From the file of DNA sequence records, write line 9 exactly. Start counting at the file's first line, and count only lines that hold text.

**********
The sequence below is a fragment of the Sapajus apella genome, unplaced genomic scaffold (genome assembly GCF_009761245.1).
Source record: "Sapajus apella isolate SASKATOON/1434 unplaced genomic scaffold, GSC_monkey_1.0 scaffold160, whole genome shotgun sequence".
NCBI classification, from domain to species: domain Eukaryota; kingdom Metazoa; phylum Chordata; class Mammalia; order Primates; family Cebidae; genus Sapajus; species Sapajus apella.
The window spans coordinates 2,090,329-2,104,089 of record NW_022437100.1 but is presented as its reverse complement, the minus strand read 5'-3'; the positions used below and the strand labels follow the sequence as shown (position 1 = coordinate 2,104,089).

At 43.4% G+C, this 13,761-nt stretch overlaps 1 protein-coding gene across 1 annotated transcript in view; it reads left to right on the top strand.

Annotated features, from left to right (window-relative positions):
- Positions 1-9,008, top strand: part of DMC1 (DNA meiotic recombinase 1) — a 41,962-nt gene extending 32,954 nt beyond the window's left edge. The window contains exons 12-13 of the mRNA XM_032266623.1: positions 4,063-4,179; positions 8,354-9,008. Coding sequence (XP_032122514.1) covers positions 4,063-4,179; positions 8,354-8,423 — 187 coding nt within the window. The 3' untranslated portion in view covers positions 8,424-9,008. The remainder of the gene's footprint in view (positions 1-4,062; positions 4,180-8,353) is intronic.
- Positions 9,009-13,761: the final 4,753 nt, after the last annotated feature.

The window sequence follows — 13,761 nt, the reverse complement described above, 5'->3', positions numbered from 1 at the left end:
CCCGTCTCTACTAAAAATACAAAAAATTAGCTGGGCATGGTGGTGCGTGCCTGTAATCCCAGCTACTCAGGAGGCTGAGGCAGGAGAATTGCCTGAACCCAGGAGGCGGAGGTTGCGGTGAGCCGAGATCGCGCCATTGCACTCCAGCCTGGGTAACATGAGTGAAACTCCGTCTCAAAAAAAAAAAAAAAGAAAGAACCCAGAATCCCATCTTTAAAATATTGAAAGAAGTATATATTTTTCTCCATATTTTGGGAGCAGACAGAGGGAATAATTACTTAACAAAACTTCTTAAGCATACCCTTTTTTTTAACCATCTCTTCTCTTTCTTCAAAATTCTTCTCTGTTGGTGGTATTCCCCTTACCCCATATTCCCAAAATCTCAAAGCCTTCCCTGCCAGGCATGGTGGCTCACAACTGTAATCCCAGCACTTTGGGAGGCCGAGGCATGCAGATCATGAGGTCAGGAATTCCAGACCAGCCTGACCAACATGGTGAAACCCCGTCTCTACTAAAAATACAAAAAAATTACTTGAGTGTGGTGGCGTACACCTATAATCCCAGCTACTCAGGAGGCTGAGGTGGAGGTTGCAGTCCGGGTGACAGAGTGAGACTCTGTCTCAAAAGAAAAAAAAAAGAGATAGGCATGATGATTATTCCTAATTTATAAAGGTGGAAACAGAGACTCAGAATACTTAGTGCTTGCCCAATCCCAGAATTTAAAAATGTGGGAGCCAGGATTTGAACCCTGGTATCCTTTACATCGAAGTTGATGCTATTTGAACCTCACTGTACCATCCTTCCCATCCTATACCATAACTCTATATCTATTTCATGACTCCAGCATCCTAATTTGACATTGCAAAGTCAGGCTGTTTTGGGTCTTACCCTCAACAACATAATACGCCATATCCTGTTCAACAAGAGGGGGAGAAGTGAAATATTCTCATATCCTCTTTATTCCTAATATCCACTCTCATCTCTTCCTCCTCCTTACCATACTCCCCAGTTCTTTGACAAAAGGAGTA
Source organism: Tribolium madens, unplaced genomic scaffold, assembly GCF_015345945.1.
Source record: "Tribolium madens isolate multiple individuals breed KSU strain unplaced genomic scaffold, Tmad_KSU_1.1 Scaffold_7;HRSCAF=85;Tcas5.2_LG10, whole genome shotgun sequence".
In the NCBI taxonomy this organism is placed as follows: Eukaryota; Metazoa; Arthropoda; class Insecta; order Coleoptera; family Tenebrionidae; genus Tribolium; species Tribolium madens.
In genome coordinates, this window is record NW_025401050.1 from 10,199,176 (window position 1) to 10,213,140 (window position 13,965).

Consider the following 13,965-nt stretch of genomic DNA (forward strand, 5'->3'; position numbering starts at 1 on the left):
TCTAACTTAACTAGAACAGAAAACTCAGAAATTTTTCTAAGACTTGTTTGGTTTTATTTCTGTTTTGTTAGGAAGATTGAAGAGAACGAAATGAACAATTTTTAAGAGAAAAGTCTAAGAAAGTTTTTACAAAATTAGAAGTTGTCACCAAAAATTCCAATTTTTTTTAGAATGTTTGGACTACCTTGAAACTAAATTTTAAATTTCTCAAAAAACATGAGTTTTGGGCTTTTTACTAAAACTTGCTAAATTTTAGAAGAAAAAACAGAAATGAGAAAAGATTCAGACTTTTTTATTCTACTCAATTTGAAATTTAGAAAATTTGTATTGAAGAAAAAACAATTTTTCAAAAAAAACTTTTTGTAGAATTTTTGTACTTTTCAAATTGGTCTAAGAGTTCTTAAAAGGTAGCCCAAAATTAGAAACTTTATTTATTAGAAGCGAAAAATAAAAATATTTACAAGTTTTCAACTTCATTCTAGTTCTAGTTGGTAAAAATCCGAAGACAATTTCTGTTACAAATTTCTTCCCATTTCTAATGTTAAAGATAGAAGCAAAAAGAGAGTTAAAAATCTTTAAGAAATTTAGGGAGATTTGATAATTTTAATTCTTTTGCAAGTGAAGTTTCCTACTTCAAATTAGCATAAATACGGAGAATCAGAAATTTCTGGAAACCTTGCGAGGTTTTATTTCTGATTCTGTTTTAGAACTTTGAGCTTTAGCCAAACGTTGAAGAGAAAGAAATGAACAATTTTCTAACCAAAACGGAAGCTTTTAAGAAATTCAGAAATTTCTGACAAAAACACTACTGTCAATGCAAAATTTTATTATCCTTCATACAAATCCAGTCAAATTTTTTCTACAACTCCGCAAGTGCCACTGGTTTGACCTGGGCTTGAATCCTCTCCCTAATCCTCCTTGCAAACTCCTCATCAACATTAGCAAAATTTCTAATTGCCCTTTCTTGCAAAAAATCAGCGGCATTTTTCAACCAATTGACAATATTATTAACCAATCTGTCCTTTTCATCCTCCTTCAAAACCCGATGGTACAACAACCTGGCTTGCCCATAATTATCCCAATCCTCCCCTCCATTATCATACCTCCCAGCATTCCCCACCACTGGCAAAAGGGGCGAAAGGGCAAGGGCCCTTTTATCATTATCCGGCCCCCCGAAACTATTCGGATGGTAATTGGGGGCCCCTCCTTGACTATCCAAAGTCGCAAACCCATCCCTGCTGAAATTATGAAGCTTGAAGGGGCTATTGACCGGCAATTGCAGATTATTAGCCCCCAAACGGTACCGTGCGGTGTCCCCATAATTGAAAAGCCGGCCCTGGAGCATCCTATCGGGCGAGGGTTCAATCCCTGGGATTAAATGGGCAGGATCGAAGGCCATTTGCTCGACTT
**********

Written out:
The window sequence follows — 13,761 nt, the reverse complement described above, 5'->3', positions numbered from 1 at the left end: